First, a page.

- Abundant Reading – Liz’s post on book buying, the TBR pile and long books really resonated with me. I’m guilty of pretty much everything she mentions.
Most of my reader friends know that the effect of too many books TBR can be the feeling that we have “nothing to read.” How do we choose one among so many? Sometimes it’s easier just to do something else. Confronted with the excess of my TBR, I often have a feeling not of abundance, but of scarcity: I don’t have enough time for all these books.
A really long book can create that same feeling of scarcity: This will take me weeks to read! Think of all the other books I won’t be able to read in that time! I no longer have the attention span for books that long.
- The Sheikh’s Prize Is Usually White – I found this essay on sheikh romances interesting, if not groundbreaking. The sub-genre’s always made me uncomfortable, so I’m glad to see the issues of fetishization, exotification and erasure discussed. What I’d love to see, though, is an essay like this written by an Arab or Muslim woman.
The sheikh romances force me to ask the same uncomfortable question: What has happened to all the Arab women? Amira Jarmakani, the literary critic, notes that the sheikh romances “articulate freedom” for the white heroines through “mutually reinforcing frameworks of neoliberalism and global feminism.” She writes, “The iteration of global feminism proffered by the novels defines the white heroine’s freedom in opposition to her Arab female counterpart.” So, if there is any feminist resistance in the romance novels, they accomplish empowerment of white women by sacrificing Arab women. The sheikh romances often cast Arab women as unworthy rivals of the white heroine because Arab women are depicted as less liberated. Although some of the sheikh romances make attempts to deconstruct the stereotype of the meek Arab woman, this does not result in a true Arab rival for the heroine. It is the heroine’s whiteness, her exoticness in imagined Arabian society, that cements her place in the sheikh’s heart (and perhaps my place in the sheeisha café). The novels mark the heroine as so different from the other women around her that she doesn’t have to worry, even if she’s an ordinary white woman.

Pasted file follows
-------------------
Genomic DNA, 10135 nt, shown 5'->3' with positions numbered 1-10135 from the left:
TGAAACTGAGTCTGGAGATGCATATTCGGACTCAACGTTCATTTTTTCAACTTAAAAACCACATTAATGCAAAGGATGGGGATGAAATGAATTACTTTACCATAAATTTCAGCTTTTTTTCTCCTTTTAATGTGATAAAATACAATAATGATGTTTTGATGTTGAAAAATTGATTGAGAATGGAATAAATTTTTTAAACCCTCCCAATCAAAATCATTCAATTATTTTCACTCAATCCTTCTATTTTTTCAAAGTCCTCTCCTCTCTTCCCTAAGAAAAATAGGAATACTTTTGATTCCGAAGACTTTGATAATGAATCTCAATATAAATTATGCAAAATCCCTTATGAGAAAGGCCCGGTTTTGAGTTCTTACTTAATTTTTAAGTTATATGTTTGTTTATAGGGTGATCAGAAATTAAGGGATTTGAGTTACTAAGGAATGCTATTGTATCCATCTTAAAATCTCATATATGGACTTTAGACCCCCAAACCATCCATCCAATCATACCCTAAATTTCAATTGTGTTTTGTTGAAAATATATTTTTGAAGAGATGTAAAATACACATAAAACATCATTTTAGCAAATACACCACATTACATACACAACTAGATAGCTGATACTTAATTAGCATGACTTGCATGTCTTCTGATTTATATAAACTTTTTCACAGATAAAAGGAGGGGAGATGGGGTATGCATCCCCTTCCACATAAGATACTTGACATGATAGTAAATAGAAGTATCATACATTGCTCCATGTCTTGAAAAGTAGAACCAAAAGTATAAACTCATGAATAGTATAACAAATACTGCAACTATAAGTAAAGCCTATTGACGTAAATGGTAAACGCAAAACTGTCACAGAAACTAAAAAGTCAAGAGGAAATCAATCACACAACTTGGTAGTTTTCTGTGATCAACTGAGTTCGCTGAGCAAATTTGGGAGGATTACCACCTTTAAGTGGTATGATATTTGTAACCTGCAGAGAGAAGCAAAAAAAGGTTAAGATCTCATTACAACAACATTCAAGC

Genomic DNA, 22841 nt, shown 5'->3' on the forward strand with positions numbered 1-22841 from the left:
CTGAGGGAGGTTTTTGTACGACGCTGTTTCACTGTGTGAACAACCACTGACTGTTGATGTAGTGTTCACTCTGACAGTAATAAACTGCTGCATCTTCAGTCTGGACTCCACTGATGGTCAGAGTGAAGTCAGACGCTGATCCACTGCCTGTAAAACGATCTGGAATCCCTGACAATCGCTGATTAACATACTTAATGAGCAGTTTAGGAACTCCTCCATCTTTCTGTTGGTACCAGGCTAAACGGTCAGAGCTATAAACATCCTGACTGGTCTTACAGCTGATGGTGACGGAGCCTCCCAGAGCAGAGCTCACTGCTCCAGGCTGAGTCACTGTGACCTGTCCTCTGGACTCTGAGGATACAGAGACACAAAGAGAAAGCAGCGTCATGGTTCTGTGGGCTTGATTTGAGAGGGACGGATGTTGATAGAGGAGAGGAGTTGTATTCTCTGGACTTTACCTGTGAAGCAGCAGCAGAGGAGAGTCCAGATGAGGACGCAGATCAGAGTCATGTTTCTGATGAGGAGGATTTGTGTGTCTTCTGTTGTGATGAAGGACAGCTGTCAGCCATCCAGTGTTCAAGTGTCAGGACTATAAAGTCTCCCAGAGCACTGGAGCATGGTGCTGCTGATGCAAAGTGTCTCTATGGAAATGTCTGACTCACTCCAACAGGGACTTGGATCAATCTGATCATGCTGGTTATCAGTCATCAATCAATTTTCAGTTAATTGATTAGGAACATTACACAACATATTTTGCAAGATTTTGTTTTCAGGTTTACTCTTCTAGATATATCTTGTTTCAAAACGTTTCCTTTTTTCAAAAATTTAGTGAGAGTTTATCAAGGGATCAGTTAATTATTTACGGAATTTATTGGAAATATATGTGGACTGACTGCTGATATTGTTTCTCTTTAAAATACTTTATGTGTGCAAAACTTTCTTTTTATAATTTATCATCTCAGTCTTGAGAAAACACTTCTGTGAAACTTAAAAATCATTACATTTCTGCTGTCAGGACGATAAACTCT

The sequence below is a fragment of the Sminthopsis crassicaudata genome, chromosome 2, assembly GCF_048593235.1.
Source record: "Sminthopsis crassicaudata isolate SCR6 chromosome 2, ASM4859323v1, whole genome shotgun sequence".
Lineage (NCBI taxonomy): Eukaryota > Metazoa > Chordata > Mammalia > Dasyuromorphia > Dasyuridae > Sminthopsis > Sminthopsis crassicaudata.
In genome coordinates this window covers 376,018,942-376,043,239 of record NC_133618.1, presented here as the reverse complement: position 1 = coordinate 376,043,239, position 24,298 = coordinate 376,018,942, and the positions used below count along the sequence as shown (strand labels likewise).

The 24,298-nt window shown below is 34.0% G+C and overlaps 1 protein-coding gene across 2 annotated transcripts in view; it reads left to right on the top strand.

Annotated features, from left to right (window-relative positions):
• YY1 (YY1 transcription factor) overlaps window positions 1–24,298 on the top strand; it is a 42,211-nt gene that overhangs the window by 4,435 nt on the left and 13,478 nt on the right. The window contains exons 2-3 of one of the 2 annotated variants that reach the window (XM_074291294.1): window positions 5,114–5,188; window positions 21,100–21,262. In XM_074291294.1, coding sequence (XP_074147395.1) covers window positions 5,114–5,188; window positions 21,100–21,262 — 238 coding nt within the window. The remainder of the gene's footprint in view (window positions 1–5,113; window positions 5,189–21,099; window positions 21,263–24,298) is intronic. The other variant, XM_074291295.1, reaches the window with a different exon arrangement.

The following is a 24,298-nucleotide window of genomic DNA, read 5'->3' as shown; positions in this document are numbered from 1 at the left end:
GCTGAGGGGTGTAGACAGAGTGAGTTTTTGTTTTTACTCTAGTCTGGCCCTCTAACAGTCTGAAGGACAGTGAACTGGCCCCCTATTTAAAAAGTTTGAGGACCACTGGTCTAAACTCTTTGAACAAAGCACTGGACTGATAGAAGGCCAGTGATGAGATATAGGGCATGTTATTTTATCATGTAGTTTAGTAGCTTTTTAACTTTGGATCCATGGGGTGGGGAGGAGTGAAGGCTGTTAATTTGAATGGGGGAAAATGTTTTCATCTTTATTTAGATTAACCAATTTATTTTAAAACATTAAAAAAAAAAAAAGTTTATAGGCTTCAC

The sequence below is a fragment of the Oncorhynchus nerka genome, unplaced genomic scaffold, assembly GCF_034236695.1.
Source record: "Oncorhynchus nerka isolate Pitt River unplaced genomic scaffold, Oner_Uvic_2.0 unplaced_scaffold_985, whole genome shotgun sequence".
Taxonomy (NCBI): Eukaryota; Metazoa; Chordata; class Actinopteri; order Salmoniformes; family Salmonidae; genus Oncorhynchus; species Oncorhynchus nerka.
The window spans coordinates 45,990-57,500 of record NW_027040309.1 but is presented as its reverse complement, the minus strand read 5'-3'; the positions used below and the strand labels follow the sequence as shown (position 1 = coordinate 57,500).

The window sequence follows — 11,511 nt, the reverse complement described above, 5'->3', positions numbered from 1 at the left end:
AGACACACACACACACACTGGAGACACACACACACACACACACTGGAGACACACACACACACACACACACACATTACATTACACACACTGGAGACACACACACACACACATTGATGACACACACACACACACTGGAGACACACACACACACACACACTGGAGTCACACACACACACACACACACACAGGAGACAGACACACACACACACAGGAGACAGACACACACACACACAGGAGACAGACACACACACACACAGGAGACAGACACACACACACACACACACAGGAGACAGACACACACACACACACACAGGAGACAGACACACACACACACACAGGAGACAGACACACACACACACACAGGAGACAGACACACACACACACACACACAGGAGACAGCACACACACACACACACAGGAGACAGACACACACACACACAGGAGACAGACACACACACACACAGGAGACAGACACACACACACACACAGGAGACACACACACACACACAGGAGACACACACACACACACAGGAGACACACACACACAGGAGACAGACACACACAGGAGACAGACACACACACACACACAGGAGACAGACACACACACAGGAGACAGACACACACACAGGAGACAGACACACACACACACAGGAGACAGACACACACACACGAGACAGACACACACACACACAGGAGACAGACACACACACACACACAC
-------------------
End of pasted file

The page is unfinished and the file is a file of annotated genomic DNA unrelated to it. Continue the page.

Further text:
- Courtney Milan’s Tumblr – You may have heard about the Anne Rice backed petition to get Amazon to make reviewers use their real names as a way of combating “bullying” reviews. Most authors realize reviews don’t constitute bullying and that this petition is horseshit, but I really appreciate those authors who come out and say it. Courtney Milan is good people.
But it defies belief to imagine that reviewers are jerks and authors are not, and that this is so true that reviewers need to be made vulnerable in a way that authors are not. Authors tend to have larger platforms than reviewers, and their capacity to do harm is larger. And even if the author herself won’t take action to harm someone engaged in criticism, there’s always the possibility that one of her fans might. It makes no sense to give reviewers less protection than authors.
- Um. – I saw this “inspirational” post about an overweight runner on my own Facebook wall and literally flinched at the patronizing, fat shaming frame. Melissa McEwan gives it the shredding it deserves.